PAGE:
Ask them how you can be supportive, so that you don’t guess wrong.

Let them know that you’ll be there for them no matter what, and give examples of times when you’ve been there for them in the past.

9. Set an example by showing how you process your own emotions in a healthy way, but don’t force them to talk about their feelings before they’re ready. 

The best way to support a highly sensitive person is to be open-minded, aware and empathetic. You can show them how you process your own emotions in a healthy way, but don’t force them to talk about their feelings before they’re ready.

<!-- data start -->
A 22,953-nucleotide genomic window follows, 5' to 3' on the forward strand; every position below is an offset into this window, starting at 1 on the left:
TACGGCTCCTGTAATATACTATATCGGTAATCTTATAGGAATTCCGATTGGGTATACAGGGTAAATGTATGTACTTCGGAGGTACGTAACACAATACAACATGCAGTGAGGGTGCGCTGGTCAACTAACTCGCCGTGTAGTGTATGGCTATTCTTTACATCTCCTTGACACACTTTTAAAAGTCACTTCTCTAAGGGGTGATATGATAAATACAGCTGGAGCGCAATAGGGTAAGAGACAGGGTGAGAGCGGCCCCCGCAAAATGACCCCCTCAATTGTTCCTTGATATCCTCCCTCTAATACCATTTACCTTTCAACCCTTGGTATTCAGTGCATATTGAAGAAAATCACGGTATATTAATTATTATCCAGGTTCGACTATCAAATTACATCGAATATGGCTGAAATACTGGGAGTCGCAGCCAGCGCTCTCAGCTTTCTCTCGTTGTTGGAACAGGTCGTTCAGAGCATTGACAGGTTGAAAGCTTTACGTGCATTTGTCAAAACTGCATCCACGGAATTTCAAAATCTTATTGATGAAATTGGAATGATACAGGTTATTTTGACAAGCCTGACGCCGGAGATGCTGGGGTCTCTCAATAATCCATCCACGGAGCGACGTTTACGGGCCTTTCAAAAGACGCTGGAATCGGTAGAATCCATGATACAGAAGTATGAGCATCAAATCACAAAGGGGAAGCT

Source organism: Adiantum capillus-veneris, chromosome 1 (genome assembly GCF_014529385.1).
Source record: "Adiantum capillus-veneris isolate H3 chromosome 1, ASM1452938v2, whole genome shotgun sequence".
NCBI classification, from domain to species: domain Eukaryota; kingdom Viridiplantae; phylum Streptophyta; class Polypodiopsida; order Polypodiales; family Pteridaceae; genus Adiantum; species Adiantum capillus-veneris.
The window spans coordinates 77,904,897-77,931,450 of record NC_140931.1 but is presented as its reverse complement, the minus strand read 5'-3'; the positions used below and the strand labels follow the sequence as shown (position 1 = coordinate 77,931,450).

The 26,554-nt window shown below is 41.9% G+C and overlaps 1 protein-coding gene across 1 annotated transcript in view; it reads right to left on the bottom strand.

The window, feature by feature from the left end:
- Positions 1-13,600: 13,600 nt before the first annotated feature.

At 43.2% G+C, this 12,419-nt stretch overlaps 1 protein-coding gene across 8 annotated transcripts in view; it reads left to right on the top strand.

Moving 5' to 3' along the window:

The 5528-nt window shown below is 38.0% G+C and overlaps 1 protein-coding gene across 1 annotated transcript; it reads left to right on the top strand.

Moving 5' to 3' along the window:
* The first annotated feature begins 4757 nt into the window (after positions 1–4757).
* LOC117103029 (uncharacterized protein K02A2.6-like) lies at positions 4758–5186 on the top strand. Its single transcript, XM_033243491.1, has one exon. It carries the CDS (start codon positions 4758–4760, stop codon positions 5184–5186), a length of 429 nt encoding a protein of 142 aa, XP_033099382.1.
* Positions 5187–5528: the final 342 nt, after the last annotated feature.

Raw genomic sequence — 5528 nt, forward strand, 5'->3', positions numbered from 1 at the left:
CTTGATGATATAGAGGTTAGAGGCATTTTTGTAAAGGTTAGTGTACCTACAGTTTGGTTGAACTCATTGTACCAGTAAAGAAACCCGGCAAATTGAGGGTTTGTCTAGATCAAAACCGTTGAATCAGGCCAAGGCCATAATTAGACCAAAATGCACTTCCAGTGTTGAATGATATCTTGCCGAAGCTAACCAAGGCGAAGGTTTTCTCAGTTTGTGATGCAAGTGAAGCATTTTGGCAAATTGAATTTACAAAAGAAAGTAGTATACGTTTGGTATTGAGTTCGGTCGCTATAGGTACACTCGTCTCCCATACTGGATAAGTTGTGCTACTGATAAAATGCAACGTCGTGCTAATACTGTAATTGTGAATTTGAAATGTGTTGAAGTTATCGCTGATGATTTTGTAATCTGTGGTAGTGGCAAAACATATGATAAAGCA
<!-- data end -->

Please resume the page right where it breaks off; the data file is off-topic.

• Be aware of your own emotions and how they impact your behavior. If you’re upset or frustrated with the situation at hand, take a deep breath and try to take a step back so that you can focus on being supportive of the other person. 

Be aware that if you’re angry or upset, it may drive the highly sensitive person away from wanting to talk openly with you.

  • Don’t minimize their feelings or tell them they are overreacting. It’s important not to downplay what a highly sensitive person is going through by saying things like “it’s not that big of a deal” or “I’m sure things aren’t really as bad as you think.”

They are likely experiencing very strong emotions and it’s not helpful for them if someone tells them their feelings are invalid.